|• Total||1,855 km2 (716 sq mi)|
|• Density||520/km2 (1,300/sq mi)|
|Time zone||NPT (UTC+5:45)|
|Main language(s)||Limbu, Nepali|
Morang District (Nepali: मोरङ जिल्ला listen (help·info)), a part of Koshi Zone, is one of the seventy-five districts of Nepal, a landlocked country of South Asia. The district, with Biratnagar as its district headquarters, covers an area of 1,855 km2 (716 sq mi) and has a population (2011) of 964,709. The district has a diversity of cultures and religions. It has a long history dating from the ninth century.[clarification needed]
Geography and Climate
|Climate Zone||Elevation Range||% of Area|
|Lower Tropical||below 300 meters (1,000ft)||80.9%|
|Upper Tropical||300 to 1,000 meters
1,000 to 3,300 ft.
|Subtropical||1,000 to 2,000 meters
3,300 to 6,600 ft.
|Temperate||2,000 to 3,000 meters
6,400 to 9,800 ft.
Morang lies in the southern Terai, or plains, of Eastern Nepal. Most of the land is taken up by rice and jute cultivation, though areas of sal forest remain along the northern part of the district where the plains meet the hills.
Most of the district is rural, though it is also home to Biratnagar, the second largest city in Nepal after Kathmandu. Other minor towns include Urlabari, Biratchowk and Rangeli. It also boasts the largest industrial area in the whole country, expanding from Rani Mills Area to Duhabi River. Biratnagar Jute Mills and Dhanawat Matches are among the nation's oldest industries.
Morang district is home to the historic Morang Campus and several other institutions of higher learning. The recent opening of Purvanchal University in Biratnagar, which offers graduate level courses in many disciplines of Arts and Liberal Sciences, is certain to make the place a college town as it attracts college graduates from most of the eastern part of the nation.
The name Morang is derived from the name of the Limbu King Mawrong Mung Hang,<ref: History of Limbuwan>who established the Morang Kingdom in the beginning of seventh century. His capital and fort was at Rongli, present day Rangeli. Morang was then annexed to greater Limbuwan by King Uba hang in 849 CE and ruled until 1584 CE when Limbu King Sangla Ing made Morang independent and ruled from Varatappa situated east of modern Bijaypur. The Ing Dynasty, the Sen dynasty and then the Khebang dynasty ruled Morang until 1774 CE. The Morang name fell from use after the annexation of all the Kingdoms of Limbuwan, including Morang, by King Prithivi Narayan Shah of Gorkha. The last King of Morang was Buddhi Karna Raya Khebang, who ruled from Bijaypur near Dharan.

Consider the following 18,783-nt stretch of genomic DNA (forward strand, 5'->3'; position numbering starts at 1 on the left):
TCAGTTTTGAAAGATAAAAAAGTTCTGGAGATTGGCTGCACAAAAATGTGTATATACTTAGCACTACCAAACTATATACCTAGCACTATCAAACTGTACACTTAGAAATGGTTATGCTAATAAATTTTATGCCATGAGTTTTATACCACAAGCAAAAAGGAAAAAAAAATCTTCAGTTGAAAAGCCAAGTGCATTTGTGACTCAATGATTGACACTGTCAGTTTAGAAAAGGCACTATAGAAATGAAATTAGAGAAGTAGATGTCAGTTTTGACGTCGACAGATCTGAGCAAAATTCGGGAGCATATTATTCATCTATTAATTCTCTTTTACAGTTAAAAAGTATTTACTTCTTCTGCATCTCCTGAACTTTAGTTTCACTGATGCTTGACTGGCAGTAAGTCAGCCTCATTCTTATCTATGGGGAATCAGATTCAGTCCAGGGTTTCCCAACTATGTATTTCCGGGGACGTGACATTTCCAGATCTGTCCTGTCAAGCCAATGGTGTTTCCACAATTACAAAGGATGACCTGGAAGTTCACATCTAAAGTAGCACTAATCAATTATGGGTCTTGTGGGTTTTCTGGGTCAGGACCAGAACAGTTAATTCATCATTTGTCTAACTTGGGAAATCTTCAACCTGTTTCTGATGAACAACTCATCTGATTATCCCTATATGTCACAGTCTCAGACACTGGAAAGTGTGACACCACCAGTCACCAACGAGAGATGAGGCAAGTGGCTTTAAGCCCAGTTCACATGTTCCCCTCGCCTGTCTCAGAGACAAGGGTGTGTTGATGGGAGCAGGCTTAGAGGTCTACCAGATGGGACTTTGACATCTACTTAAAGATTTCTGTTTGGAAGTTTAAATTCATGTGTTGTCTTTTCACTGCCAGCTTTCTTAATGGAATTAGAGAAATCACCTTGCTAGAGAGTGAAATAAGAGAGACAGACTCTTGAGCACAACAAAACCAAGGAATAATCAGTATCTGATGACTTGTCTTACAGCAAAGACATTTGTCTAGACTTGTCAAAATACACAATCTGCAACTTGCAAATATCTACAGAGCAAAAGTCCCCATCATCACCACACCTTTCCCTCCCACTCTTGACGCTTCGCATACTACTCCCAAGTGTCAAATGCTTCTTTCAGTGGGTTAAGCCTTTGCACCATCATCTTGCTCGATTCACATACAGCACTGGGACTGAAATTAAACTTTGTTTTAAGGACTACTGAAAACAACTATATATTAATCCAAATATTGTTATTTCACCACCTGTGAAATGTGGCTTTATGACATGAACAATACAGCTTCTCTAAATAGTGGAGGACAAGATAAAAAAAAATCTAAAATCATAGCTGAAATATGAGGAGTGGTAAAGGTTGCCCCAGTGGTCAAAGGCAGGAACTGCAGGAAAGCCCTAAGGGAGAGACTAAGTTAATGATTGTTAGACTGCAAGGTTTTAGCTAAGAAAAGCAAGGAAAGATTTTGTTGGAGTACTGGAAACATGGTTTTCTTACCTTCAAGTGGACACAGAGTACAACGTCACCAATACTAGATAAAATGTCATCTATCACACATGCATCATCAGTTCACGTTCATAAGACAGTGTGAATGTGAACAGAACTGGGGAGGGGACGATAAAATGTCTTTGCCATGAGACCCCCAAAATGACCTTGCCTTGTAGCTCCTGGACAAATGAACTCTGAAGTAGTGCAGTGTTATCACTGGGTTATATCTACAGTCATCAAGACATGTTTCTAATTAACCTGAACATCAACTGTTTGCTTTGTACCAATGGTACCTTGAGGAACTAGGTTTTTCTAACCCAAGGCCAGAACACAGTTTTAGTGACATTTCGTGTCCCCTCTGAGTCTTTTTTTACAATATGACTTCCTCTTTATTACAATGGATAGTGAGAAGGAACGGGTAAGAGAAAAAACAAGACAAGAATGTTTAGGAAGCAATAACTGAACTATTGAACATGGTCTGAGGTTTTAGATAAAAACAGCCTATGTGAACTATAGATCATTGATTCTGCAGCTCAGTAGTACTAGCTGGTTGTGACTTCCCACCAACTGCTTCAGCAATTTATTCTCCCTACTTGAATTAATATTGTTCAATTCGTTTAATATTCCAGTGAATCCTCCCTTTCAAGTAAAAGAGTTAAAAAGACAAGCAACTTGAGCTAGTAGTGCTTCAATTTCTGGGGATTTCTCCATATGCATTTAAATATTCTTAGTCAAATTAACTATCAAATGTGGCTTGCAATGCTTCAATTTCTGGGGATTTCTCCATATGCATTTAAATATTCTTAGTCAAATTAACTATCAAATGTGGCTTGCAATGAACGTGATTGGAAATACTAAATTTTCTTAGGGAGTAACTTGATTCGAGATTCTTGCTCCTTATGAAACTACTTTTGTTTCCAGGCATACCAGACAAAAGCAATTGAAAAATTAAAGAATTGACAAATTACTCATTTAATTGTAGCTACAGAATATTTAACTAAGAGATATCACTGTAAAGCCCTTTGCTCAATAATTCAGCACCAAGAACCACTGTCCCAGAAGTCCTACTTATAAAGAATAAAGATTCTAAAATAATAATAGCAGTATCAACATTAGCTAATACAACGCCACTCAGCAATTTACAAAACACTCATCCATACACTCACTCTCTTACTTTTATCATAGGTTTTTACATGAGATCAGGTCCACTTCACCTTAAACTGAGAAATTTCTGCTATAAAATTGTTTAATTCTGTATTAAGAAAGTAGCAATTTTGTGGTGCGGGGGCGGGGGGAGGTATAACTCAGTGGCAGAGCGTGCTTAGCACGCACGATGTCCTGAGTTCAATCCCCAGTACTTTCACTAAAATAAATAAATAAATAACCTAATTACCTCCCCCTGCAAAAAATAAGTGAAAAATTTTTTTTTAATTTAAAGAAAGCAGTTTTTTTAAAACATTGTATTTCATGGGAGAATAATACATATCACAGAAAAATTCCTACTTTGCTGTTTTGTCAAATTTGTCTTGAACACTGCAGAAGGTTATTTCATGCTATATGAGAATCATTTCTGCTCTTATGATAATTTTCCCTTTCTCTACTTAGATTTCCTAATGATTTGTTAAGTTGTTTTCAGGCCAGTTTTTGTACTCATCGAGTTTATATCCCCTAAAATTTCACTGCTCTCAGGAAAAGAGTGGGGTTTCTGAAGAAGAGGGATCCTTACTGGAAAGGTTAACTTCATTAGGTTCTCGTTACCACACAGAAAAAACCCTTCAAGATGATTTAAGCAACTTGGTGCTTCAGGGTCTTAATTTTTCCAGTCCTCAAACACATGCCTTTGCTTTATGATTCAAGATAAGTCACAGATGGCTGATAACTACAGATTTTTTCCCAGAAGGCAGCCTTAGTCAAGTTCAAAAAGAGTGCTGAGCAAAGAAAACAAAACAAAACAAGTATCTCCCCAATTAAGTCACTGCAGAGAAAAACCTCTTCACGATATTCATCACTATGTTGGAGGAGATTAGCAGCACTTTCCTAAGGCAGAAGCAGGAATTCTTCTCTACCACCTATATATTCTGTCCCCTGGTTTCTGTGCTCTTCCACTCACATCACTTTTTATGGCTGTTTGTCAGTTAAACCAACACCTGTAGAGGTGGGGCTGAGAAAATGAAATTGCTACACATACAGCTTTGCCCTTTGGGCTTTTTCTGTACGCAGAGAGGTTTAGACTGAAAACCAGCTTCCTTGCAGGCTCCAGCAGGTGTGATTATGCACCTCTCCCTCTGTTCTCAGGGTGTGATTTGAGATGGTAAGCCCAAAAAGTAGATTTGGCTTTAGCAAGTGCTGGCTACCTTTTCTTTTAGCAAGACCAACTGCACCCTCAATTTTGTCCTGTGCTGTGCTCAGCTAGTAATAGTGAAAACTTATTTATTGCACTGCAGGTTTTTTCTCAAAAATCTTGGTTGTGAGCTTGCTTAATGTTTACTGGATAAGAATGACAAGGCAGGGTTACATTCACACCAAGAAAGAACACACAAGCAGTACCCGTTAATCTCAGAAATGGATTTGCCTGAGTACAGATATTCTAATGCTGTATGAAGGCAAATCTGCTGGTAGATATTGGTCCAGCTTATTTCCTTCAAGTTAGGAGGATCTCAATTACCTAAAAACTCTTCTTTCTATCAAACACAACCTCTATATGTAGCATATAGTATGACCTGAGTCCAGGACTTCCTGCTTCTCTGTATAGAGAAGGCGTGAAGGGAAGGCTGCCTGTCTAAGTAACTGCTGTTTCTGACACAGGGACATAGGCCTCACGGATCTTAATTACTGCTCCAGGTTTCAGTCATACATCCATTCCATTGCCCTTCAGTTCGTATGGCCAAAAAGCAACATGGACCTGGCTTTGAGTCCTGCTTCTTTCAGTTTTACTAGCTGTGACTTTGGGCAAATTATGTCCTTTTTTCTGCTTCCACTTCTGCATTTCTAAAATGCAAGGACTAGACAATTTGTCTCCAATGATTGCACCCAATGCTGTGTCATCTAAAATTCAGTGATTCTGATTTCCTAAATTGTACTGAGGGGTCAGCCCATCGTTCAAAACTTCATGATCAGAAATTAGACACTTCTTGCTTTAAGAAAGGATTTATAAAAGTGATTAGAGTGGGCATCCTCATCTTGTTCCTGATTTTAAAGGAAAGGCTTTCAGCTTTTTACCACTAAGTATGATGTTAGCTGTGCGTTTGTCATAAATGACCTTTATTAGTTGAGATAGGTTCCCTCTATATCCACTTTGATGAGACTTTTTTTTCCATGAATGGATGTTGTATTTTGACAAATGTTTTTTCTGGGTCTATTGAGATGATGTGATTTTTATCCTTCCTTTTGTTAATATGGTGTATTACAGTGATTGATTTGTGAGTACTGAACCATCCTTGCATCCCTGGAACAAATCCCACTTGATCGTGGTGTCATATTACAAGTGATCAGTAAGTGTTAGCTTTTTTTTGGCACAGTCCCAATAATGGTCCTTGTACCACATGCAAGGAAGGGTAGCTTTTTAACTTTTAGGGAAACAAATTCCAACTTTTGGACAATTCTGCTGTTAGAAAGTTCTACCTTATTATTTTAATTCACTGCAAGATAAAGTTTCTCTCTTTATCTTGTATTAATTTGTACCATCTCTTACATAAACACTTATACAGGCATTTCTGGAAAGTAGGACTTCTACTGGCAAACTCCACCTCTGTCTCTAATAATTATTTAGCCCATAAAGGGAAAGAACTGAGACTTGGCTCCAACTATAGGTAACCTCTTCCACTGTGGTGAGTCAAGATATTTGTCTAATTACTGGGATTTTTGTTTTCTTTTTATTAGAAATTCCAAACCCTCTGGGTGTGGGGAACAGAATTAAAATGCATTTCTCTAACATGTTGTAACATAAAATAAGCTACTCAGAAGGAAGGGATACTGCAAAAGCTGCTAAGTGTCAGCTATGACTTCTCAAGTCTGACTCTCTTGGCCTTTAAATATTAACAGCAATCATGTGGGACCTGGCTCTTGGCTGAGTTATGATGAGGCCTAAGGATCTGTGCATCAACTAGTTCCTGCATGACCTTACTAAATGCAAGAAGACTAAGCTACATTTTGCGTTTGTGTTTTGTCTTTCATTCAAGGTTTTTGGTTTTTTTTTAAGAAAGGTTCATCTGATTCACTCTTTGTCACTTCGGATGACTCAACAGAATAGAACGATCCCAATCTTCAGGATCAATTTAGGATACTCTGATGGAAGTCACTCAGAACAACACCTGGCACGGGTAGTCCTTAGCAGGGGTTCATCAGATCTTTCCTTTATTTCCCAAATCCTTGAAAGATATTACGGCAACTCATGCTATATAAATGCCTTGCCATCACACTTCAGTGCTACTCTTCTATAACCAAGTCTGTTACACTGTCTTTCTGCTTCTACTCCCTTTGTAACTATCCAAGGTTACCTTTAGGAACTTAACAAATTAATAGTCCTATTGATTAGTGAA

The name Morang came into use again after the shah kings divided the country into administrative districts and Morang was named after the old Morang Kingdom.
A large amount of the forest was cleared in the last century, and in the process, many settlers migrated to the district from the hills and India. The Morang plains are one of the most culturally diverse regions in Nepal.
Morang has been a hotbed of political activity throughout Nepal's recent history producing political stalwarts such as BP Koirala, Girija Prasad Koirala, Man Mohan Adhikari, Bharat Mohan Adhikari, Upendra Yadav amongst others.
The district currently sends nine members to the national legislature.
Village Development Committees (VDCs)
- Babiya Birta
- Jhapa Baijanathpur
- Ramite Khola
- Sinhadevi Sombare
- Teen Toliya
- Shanti Chowk
- Districts of Nepal at statoids.com
- Household and population by districts, Central Bureau of Statistics (CBS) Nepal
- The Map of Potential Vegetation of Nepal - a forestry/agroecological/biodiversity classification system, . Forest & Landscape Development and Environment Series 2-2005 and CFC-TIS Document Series No.110., 2005, ISBN 87-7803-210-9, retrieved Nov. 22, 2013
- Shaha, Rishikesh (1992). Ancient and Medieval Nepal. Manohar Publications, New Delhi. ISBN 978-81-85425-69-6.
- Shreshta, S.H (2005). Nepal in Maps. Kathmandu: Educational Publishing House. p. 129.
- Shreshta, Vinod Prasad (2007). A Concise Geography of Nepal. Kathmandu: Mandal Publications. p. 126. ISBN 978-99946-55-04-5.
- Woodhatch, Tom (1999). "Nepal handbook". The Royal Palace (Footprint Travel Guides). p. 194. ISBN 978-1-900949-44-6. Retrieved 2009-12-17.